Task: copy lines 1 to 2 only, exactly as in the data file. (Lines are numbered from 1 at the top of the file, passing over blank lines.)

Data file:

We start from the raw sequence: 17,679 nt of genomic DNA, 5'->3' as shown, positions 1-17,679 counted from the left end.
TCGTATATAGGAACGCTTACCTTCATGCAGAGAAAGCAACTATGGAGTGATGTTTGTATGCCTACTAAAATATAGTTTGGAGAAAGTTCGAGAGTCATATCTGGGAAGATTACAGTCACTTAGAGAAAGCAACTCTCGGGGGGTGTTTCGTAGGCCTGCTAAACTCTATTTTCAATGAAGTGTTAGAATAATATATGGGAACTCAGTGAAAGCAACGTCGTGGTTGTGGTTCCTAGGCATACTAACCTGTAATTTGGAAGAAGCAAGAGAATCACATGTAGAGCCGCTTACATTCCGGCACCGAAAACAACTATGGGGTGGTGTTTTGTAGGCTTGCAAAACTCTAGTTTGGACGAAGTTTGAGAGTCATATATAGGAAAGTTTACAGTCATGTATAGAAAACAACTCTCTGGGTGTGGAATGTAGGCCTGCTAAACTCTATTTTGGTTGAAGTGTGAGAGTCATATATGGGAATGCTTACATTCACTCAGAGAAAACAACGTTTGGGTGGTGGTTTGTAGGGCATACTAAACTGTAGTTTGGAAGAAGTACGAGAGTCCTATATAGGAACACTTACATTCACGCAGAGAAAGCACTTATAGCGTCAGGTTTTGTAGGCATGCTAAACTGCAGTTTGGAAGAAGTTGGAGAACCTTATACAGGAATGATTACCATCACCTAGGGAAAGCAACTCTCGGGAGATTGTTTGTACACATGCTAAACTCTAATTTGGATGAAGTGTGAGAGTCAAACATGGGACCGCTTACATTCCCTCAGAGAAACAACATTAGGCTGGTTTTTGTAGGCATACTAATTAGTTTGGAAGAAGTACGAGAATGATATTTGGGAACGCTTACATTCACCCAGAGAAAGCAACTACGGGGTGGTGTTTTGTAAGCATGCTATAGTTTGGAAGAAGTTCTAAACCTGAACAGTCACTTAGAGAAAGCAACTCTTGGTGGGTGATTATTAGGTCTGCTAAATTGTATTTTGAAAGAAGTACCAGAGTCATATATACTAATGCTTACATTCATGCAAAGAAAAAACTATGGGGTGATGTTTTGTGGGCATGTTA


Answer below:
We start from the raw sequence: 17,679 nt of genomic DNA, 5'->3' as shown, positions 1-17,679 counted from the left end.
TCGTATATAGGAACGCTTACCTTCATGCAGAGAAAGCAACTATGGAGTGATGTTTGTATGCCTACTAAAATATAGTTTGGAGAAAGTTCGAGAGTCATATCTGGGAAGATTACAGTCACTTAGAGAAAGCAACTCTCGGGGGGTGTTTCGTAGGCCTGCTAAACTCTATTTTCAATGAAGTGTTAGAATAATATATGGGAACTCAGTGAAAGCAACGTCGTGGTTGTGGTTCCTAGGCATACTAACCTGTAATTTGGAAGAAGCAAGAGAATCACATGTAGAGCCGCTTACATTCCGGCACCGAAAACAACTATGGGGTGGTGTTTTGTAGGCTTGCAAAACTCTAGTTTGGACGAAGTTTGAGAGTCATATATAGGAAAGTTTACAGTCATGTATAGAAAACAACTCTCTGGGTGTGGAATGTAGGCCTGCTAAACTCTATTTTGGTTGAAGTGTGAGAGTCATATATGGGAATGCTTACATTCACTCAGAGAAAACAACGTTTGGGTGGTGGTTTGTAGGGCATACTAAACTGTAGTTTGGAAGAAGTACGAGAGTCCTATATAGGAACACTTACATTCACGCAGAGAAAGCACTTATAGCGTCAGGTTTTGTAGGCATGCTAAACTGCAGTTTGGAAGAAGTTGGAGAACCTTATACAGGAATGATTACCATCACCTAGGGAAAGCAACTCTCGGGAGATTGTTTGTACACATGCTAAACTCTAATTTGGATGAAGTGTGAGAGTCAAACATGGGACCGCTTACATTCCCTCAGAGAAACAACATTAGGCTGGTTTTTGTAGGCATACTAATTAGTTTGGAAGAAGTACGAGAATGATATTTGGGAACGCTTACATTCACCCAGAGAAAGCAACTACGGGGTGGTGTTTTGTAAGCATGCTATAGTTTGGAAGAAGTTCTAAACCTGAACAGTCACTTAGAGAAAGCAACTCTTGGTGGGTGATTATTAGGTCTGCTAAATTGTATTTTGAAAGAAGTACCAGAGTCATATATACTAATGCTTACATTCATGCAAAGAAAAAACTATGGGGTGATGTTTTGTGGGCATGTTA